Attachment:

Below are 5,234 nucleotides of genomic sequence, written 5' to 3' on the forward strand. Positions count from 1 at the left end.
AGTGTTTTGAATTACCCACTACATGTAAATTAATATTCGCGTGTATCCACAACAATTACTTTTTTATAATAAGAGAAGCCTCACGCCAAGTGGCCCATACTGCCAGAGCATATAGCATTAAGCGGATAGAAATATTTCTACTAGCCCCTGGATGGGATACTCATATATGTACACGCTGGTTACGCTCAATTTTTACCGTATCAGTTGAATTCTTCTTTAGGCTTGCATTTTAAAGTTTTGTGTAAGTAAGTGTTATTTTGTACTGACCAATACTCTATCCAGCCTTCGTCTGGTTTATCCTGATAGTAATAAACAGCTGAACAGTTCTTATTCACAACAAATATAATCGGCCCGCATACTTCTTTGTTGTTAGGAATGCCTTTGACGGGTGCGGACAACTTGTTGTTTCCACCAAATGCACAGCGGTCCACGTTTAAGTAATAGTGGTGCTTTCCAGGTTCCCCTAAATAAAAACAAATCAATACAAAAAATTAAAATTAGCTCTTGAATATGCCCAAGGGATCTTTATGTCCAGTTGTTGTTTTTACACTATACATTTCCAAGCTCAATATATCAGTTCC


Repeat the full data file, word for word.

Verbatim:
Below are 5,234 nucleotides of genomic sequence, written 5' to 3' on the forward strand. Positions count from 1 at the left end.
AGTGTTTTGAATTACCCACTACATGTAAATTAATATTCGCGTGTATCCACAACAATTACTTTTTTATAATAAGAGAAGCCTCACGCCAAGTGGCCCATACTGCCAGAGCATATAGCATTAAGCGGATAGAAATATTTCTACTAGCCCCTGGATGGGATACTCATATATGTACACGCTGGTTACGCTCAATTTTTACCGTATCAGTTGAATTCTTCTTTAGGCTTGCATTTTAAAGTTTTGTGTAAGTAAGTGTTATTTTGTACTGACCAATACTCTATCCAGCCTTCGTCTGGTTTATCCTGATAGTAATAAACAGCTGAACAGTTCTTATTCACAACAAATATAATCGGCCCGCATACTTCTTTGTTGTTAGGAATGCCTTTGACGGGTGCGGACAACTTGTTGTTTCCACCAAATGCACAGCGGTCCACGTTTAAGTAATAGTGGTGCTTTCCAGGTTCCCCTAAATAAAAACAAATCAATACAAAAAATTAAAATTAGCTCTTGAATATGCCCAAGGGATCTTTATGTCCAGTTGTTGTTTTTACACTATACATTTCCAAGCTCAATATATCAGTTCC